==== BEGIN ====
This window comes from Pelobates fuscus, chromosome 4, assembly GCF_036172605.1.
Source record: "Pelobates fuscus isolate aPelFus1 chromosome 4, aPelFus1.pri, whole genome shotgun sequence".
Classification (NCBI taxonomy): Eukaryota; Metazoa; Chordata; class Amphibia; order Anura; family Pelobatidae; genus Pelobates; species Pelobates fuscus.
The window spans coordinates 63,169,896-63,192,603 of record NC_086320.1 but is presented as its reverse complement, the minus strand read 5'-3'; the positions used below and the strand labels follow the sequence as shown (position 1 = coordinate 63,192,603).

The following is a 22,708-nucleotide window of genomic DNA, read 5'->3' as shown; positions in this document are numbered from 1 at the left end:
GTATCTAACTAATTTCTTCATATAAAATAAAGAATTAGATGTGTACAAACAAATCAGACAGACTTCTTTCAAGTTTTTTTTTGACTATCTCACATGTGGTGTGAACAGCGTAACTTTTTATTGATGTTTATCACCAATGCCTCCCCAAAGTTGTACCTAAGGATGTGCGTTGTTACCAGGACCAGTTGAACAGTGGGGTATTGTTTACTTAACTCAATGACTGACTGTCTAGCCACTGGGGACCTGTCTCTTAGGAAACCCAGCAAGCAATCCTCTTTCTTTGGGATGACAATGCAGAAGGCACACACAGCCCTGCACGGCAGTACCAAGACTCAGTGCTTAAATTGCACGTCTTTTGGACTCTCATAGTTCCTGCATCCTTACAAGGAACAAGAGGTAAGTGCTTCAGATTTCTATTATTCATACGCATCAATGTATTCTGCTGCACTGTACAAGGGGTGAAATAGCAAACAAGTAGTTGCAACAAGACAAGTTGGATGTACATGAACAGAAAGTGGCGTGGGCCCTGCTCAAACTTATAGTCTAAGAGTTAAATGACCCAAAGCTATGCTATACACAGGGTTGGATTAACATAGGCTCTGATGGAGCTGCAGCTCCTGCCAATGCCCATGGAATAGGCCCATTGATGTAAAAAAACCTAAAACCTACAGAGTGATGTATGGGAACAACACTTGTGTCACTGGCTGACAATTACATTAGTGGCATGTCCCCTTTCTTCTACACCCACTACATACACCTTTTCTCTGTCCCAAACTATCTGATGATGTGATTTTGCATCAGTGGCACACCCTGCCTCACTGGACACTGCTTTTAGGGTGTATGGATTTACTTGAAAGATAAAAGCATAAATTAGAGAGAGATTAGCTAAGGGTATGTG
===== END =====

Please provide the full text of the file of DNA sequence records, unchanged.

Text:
This window comes from Pelobates fuscus, chromosome 4, assembly GCF_036172605.1.
Source record: "Pelobates fuscus isolate aPelFus1 chromosome 4, aPelFus1.pri, whole genome shotgun sequence".
Classification (NCBI taxonomy): Eukaryota; Metazoa; Chordata; class Amphibia; order Anura; family Pelobatidae; genus Pelobates; species Pelobates fuscus.
The window spans coordinates 63,169,896-63,192,603 of record NC_086320.1 but is presented as its reverse complement, the minus strand read 5'-3'; the positions used below and the strand labels follow the sequence as shown (position 1 = coordinate 63,192,603).

The following is a 22,708-nucleotide window of genomic DNA, read 5'->3' as shown; positions in this document are numbered from 1 at the left end:
GTATCTAACTAATTTCTTCATATAAAATAAAGAATTAGATGTGTACAAACAAATCAGACAGACTTCTTTCAAGTTTTTTTTTGACTATCTCACATGTGGTGTGAACAGCGTAACTTTTTATTGATGTTTATCACCAATGCCTCCCCAAAGTTGTACCTAAGGATGTGCGTTGTTACCAGGACCAGTTGAACAGTGGGGTATTGTTTACTTAACTCAATGACTGACTGTCTAGCCACTGGGGACCTGTCTCTTAGGAAACCCAGCAAGCAATCCTCTTTCTTTGGGATGACAATGCAGAAGGCACACACAGCCCTGCACGGCAGTACCAAGACTCAGTGCTTAAATTGCACGTCTTTTGGACTCTCATAGTTCCTGCATCCTTACAAGGAACAAGAGGTAAGTGCTTCAGATTTCTATTATTCATACGCATCAATGTATTCTGCTGCACTGTACAAGGGGTGAAATAGCAAACAAGTAGTTGCAACAAGACAAGTTGGATGTACATGAACAGAAAGTGGCGTGGGCCCTGCTCAAACTTATAGTCTAAGAGTTAAATGACCCAAAGCTATGCTATACACAGGGTTGGATTAACATAGGCTCTGATGGAGCTGCAGCTCCTGCCAATGCCCATGGAATAGGCCCATTGATGTAAAAAAACCTAAAACCTACAGAGTGATGTATGGGAACAACACTTGTGTCACTGGCTGACAATTACATTAGTGGCATGTCCCCTTTCTTCTACACCCACTACATACACCTTTTCTCTGTCCCAAACTATCTGATGATGTGATTTTGCATCAGTGGCACACCCTGCCTCACTGGACACTGCTTTTAGGGTGTATGGATTTACTTGAAAGATAAAAGCATAAATTAGAGAGAGATTAGCTAAGGGTATGTG